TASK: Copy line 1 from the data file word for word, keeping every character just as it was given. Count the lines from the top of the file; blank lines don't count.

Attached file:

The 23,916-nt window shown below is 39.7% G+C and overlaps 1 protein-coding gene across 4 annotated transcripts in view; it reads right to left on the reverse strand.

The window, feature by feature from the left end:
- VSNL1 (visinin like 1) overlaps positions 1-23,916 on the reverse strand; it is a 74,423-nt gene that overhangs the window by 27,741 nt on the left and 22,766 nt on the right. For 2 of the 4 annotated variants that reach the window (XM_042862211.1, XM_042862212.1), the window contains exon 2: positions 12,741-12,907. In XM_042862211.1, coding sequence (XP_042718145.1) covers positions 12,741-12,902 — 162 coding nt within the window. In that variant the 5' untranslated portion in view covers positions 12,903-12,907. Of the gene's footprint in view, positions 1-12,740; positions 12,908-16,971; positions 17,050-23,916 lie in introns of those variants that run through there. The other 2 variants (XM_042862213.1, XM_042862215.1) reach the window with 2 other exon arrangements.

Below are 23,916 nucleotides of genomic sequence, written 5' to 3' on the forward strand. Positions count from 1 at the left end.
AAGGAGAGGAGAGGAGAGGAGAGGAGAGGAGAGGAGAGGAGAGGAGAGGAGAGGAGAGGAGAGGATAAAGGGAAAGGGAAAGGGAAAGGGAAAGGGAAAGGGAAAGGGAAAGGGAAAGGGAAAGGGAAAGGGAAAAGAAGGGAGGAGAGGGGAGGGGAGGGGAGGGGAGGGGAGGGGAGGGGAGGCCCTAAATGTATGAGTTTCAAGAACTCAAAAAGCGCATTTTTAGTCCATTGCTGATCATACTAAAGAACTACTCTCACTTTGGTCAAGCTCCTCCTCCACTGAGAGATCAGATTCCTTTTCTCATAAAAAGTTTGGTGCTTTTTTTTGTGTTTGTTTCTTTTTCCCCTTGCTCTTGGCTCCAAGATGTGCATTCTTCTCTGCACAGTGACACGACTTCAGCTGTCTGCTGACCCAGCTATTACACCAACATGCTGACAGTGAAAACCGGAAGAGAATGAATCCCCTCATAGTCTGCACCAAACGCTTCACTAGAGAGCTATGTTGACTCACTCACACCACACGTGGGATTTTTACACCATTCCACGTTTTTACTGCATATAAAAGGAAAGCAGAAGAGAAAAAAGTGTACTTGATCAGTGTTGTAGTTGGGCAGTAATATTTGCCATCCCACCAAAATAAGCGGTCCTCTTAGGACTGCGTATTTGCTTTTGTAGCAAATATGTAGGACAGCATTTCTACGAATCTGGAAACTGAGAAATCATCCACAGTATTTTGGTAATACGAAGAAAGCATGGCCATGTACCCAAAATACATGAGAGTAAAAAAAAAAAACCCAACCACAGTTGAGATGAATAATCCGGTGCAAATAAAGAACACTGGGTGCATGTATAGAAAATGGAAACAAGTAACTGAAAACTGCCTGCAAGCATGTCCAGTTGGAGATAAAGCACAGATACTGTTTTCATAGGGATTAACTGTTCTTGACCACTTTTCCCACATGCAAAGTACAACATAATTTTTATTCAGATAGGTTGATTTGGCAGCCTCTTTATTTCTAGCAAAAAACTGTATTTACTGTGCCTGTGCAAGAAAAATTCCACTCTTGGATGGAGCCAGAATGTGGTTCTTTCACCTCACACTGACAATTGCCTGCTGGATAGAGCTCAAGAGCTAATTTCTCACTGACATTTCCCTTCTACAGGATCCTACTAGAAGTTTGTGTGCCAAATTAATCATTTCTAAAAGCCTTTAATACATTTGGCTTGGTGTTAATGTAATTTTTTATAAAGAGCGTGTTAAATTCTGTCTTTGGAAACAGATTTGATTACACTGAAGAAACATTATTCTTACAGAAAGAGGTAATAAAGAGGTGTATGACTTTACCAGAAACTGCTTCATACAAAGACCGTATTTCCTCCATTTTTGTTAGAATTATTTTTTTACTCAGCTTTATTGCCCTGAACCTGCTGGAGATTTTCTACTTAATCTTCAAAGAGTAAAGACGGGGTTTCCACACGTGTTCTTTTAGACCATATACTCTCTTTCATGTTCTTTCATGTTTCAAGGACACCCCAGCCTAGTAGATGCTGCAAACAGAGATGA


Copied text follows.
The 23,916-nt window shown below is 39.7% G+C and overlaps 1 protein-coding gene across 4 annotated transcripts in view; it reads right to left on the reverse strand.